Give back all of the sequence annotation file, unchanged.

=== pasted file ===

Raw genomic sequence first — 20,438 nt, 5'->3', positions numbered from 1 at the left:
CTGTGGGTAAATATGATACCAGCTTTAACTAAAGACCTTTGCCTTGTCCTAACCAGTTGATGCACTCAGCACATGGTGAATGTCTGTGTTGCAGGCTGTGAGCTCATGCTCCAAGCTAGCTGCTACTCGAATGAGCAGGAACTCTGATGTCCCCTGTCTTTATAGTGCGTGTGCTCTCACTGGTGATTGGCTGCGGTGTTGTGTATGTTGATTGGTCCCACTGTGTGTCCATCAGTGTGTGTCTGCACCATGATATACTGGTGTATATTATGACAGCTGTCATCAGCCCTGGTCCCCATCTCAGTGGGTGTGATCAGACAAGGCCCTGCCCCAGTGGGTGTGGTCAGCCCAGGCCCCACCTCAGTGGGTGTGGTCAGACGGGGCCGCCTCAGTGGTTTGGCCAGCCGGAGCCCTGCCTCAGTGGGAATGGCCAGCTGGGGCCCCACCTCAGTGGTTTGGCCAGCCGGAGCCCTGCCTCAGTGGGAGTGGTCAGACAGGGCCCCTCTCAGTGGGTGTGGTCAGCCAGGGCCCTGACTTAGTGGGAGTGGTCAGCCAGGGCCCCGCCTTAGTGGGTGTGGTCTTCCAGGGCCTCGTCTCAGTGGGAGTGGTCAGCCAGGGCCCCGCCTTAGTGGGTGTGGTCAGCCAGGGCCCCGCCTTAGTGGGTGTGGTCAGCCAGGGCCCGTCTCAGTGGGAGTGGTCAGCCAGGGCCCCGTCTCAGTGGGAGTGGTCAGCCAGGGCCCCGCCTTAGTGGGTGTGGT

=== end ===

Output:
Raw genomic sequence first — 20,438 nt, 5'->3', positions numbered from 1 at the left:
CTGTGGGTAAATATGATACCAGCTTTAACTAAAGACCTTTGCCTTGTCCTAACCAGTTGATGCACTCAGCACATGGTGAATGTCTGTGTTGCAGGCTGTGAGCTCATGCTCCAAGCTAGCTGCTACTCGAATGAGCAGGAACTCTGATGTCCCCTGTCTTTATAGTGCGTGTGCTCTCACTGGTGATTGGCTGCGGTGTTGTGTATGTTGATTGGTCCCACTGTGTGTCCATCAGTGTGTGTCTGCACCATGATATACTGGTGTATATTATGACAGCTGTCATCAGCCCTGGTCCCCATCTCAGTGGGTGTGATCAGACAAGGCCCTGCCCCAGTGGGTGTGGTCAGCCCAGGCCCCACCTCAGTGGGTGTGGTCAGACGGGGCCGCCTCAGTGGTTTGGCCAGCCGGAGCCCTGCCTCAGTGGGAATGGCCAGCTGGGGCCCCACCTCAGTGGTTTGGCCAGCCGGAGCCCTGCCTCAGTGGGAGTGGTCAGACAGGGCCCCTCTCAGTGGGTGTGGTCAGCCAGGGCCCTGACTTAGTGGGAGTGGTCAGCCAGGGCCCCGCCTTAGTGGGTGTGGTCTTCCAGGGCCTCGTCTCAGTGGGAGTGGTCAGCCAGGGCCCCGCCTTAGTGGGTGTGGTCAGCCAGGGCCCCGCCTTAGTGGGTGTGGTCAGCCAGGGCCCGTCTCAGTGGGAGTGGTCAGCCAGGGCCCCGTCTCAGTGGGAGTGGTCAGCCAGGGCCCCGCCTTAGTGGGTGTGGT